Prevention Wellness

Shocking Tattoo Truths: Hidden Dangers Cause Serious Organ Damage

Before deciding to get a tattoo, most individuals anticipate some level of discomfort during the process and temporary soreness as the area heals afterward. However, recent research from Binghamton University in New York suggests that, beyond these expected concerns, unlisted ingredients in tattoo ink could pose health risks. Published in Analytical Chemistry on Feb. 22, the study, led by John Swierk, PhD, assistant professor of chemistry at Binghamton University, examined 54 inks from nine common U.S. brands. Alarmingly, around 83 percent of these inks contained unlisted additives and pigments, according to the findings.

The study identified poly(ethylene glycol) as one of the more troubling additives present in over half of the inks. Repeated exposure to this additive can cause organ damage. Furthermore, 15 of the 54 inks included other concerning substances such as the potential allergen propylene glycol, an antibiotic used for treating urinary tract infections, and 2-phenoxyethanol, which can pose health risks for nursing infants.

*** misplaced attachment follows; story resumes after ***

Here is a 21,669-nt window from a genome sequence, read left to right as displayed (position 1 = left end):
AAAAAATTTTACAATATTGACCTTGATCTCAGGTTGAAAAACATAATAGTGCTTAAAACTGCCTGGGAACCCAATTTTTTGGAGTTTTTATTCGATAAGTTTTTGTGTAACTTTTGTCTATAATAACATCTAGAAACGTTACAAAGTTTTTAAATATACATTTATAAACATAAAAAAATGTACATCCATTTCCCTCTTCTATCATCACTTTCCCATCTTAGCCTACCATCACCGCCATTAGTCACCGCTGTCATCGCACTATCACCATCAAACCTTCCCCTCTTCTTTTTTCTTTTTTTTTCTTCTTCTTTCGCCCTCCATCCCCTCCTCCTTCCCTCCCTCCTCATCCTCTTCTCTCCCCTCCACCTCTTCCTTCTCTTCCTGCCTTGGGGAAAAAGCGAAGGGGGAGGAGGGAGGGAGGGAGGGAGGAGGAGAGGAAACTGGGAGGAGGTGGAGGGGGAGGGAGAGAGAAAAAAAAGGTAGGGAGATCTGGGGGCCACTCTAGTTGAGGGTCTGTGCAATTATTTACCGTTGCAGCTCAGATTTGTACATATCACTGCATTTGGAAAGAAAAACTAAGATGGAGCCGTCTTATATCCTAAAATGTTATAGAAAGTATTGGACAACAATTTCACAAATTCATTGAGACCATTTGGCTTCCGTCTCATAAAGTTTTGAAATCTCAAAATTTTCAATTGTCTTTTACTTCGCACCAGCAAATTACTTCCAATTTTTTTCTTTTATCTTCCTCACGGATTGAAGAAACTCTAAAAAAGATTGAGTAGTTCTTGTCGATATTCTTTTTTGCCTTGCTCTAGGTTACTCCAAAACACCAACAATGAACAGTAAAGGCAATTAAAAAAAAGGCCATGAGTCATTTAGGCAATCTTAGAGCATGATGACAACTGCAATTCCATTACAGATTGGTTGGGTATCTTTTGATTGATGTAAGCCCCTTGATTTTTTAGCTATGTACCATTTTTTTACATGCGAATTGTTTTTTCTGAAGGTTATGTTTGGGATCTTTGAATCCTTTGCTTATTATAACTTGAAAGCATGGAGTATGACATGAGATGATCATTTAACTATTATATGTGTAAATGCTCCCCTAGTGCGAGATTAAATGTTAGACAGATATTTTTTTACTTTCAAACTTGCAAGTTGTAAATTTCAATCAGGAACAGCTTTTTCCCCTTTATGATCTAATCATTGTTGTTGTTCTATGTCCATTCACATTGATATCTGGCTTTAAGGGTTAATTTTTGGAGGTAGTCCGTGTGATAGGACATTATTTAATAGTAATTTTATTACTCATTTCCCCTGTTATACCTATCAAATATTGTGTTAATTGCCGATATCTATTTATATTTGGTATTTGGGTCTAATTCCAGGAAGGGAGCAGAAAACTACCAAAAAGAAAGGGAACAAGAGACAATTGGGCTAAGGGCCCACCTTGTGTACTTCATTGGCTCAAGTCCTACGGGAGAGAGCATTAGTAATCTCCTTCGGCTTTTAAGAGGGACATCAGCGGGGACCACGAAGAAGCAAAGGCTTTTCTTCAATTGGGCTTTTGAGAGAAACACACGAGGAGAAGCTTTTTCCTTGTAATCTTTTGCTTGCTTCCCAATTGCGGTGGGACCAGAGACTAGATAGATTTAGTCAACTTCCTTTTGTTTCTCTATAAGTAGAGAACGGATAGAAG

The research did not determine whether these unlisted ingredients were intentionally added or if manufacturers received contaminated materials or incorrect labels. The hope is that these findings will encourage manufacturers to reevaluate their processes, leading to improved labeling and manufacturing practices in the tattoo industry. Swierk emphasized the importance of addressing these deficiencies and empowering both tattoo artists and clients.

Tattooing carries inherent risks due to the breaking of the skin, including allergic reactions and potential skin infections resulting from contaminated ink or equipment. The safety implications of tattoos are still an ongoing area of research, with red pigment being particularly problematic. While state and local authorities oversee tattooing practices, the U.S. Food and Drug Administration (FDA) only recently gained jurisdiction over inks and pigments through the Modernization of Cosmetics Regulation Act (MoCRA) passed in 2022.

The study, the first to explicitly examine inks sold in the United States comprehensively, has the potential to influence discussions around MoCRA. The research focused on substances with higher concentrations, specifically 2,000 parts per million (ppm) or more. In Europe, where regulations are more stringent, substances are assessed at lower concentrations, around 2 ppm. Consequently, there might be even more substances in U.S. ink that researchers couldn’t identify due to the higher threshold. The study aims to empower tattoo artists and clients by highlighting deficiencies in manufacturing and labeling. Selina Medina, director of research at the Alliance of Professional Tattooists Association (APT), advises artists to be aware of potential mislabeling and familiarize themselves with FDA regulations and guidelines.

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